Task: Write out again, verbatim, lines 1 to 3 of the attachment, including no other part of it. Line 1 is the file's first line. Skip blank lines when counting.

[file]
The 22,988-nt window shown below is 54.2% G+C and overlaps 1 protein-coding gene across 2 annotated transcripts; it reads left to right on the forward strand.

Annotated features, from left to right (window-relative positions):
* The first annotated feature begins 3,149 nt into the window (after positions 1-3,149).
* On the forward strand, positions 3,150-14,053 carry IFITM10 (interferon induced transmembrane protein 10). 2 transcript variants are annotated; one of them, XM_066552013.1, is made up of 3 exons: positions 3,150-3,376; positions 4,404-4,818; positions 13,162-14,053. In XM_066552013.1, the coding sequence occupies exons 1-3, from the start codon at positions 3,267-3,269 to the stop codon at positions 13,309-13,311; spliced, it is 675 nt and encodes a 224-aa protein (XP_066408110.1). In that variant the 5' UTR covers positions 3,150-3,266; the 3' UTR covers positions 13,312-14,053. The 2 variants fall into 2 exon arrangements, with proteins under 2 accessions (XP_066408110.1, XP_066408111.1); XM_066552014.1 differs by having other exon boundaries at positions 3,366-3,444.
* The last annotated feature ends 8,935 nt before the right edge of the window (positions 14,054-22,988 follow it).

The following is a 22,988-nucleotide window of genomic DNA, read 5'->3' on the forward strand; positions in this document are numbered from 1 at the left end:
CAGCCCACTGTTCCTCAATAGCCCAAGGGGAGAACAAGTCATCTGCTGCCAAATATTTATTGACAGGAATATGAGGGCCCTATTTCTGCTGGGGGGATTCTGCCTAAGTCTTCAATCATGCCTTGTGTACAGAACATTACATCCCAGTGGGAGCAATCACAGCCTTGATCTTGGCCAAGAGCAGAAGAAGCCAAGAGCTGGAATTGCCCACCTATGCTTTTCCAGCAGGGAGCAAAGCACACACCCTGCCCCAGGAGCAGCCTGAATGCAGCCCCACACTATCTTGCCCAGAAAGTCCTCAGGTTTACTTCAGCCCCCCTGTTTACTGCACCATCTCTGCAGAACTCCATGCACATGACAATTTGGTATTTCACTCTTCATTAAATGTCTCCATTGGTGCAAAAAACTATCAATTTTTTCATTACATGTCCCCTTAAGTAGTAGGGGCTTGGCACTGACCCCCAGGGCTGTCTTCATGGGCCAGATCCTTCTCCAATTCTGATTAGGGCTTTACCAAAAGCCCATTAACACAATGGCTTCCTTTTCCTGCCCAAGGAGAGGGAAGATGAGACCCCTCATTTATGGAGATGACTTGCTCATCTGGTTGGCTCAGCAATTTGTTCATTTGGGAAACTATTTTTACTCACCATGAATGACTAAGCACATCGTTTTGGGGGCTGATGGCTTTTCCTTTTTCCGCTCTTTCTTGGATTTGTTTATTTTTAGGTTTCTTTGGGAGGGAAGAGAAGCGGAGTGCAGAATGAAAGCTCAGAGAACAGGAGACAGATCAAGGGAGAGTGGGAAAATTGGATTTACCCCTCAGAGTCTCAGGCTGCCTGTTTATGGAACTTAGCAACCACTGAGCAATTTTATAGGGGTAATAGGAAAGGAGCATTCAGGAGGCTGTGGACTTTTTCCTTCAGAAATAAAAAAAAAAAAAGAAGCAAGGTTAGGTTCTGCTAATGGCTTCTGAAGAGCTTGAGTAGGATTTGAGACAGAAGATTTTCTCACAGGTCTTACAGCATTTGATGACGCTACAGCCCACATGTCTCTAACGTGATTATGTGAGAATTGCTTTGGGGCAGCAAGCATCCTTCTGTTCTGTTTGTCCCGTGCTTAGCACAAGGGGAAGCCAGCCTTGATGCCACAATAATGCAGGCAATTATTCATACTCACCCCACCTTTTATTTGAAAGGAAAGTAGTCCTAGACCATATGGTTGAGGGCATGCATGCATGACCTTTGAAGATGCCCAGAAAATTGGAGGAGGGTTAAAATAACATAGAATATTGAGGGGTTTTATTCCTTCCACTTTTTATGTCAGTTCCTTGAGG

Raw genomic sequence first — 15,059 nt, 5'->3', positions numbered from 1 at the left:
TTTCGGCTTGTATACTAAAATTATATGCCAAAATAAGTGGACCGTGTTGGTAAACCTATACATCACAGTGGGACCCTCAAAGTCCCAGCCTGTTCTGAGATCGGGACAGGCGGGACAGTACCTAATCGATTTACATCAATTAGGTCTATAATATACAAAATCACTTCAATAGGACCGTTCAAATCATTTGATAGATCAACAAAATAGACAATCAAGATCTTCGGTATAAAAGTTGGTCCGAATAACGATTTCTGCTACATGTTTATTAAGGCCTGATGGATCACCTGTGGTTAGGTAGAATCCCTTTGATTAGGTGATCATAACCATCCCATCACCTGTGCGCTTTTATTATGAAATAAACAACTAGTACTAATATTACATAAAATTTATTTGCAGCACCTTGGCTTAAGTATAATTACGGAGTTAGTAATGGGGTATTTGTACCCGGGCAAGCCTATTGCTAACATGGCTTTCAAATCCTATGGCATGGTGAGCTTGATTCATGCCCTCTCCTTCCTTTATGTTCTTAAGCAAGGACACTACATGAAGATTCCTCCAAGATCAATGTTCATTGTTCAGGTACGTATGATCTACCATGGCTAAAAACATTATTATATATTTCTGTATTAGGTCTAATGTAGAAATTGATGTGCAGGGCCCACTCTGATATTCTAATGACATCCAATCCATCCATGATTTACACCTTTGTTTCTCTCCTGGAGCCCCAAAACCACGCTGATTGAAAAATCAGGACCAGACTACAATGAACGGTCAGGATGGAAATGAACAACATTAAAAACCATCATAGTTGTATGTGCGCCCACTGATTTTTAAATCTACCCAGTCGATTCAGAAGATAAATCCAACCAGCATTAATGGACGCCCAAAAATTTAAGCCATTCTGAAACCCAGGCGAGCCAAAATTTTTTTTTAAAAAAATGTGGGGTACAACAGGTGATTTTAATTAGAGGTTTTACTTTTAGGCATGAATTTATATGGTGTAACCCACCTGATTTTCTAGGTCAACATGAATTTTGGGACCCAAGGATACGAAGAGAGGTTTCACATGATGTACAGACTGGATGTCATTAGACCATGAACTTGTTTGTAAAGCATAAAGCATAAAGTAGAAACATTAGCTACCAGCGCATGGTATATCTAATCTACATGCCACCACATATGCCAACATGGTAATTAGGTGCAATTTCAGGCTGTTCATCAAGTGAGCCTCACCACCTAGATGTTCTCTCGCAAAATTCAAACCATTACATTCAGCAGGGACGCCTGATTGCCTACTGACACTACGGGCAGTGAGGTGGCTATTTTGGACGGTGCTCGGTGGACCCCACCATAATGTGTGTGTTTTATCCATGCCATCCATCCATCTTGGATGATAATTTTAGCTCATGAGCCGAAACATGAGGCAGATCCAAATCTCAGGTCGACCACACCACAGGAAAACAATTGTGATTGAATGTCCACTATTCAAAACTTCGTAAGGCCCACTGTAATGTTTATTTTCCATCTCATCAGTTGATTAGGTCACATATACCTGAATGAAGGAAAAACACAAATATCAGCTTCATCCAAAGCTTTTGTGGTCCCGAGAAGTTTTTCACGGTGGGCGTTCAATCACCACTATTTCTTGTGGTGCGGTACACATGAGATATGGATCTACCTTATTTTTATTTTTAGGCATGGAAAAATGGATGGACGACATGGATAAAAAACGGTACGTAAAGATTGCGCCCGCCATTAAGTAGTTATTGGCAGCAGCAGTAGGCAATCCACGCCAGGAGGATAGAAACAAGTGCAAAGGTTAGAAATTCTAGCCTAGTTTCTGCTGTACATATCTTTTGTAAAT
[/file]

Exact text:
The 22,988-nt window shown below is 54.2% G+C and overlaps 1 protein-coding gene across 2 annotated transcripts; it reads left to right on the forward strand.

Annotated features, from left to right (window-relative positions):
* The first annotated feature begins 3,149 nt into the window (after positions 1-3,149).